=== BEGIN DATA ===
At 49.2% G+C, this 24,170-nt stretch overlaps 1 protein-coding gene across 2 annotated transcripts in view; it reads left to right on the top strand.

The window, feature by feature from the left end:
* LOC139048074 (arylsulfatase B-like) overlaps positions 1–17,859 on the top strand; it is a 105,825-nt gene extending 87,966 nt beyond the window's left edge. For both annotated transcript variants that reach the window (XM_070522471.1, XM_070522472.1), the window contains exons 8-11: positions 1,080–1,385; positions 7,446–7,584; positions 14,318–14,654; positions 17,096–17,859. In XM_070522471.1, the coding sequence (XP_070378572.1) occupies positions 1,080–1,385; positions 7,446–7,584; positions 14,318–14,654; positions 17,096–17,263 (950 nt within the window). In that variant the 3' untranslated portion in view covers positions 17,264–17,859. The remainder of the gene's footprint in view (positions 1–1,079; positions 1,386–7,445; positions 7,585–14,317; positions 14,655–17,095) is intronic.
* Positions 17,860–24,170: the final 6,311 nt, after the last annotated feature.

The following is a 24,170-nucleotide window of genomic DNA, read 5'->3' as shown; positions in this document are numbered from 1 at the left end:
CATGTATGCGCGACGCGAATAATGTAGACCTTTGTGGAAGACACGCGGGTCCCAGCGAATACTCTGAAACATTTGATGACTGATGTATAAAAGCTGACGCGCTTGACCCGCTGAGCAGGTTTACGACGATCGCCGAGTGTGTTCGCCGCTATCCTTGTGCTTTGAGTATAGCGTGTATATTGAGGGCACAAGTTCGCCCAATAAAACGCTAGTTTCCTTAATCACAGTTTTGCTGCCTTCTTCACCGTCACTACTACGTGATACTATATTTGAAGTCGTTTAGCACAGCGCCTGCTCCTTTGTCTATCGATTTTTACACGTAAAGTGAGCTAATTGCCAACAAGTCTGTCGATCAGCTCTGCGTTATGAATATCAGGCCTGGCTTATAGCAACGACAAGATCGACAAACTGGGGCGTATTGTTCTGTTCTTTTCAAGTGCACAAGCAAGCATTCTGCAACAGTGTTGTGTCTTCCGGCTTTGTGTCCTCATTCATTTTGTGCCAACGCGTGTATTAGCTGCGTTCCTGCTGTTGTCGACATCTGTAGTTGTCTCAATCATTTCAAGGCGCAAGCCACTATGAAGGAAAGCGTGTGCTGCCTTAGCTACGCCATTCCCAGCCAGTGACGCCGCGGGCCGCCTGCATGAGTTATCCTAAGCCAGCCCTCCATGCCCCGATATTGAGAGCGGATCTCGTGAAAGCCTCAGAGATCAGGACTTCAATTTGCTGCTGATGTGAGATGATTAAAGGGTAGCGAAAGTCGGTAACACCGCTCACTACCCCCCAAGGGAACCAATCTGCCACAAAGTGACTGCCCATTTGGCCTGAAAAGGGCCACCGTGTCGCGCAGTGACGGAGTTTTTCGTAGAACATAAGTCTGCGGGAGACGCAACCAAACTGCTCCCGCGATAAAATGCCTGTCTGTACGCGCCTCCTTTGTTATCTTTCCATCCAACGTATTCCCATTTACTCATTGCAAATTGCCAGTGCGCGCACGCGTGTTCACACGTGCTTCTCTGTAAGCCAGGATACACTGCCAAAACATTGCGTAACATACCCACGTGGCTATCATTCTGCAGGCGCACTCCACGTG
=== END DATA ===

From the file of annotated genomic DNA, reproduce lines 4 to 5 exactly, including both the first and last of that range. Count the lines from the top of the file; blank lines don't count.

* Positions 17,860–24,170: the final 6,311 nt, after the last annotated feature.

The following is a 24,170-nucleotide window of genomic DNA, read 5'->3' as shown; positions in this document are numbered from 1 at the left end: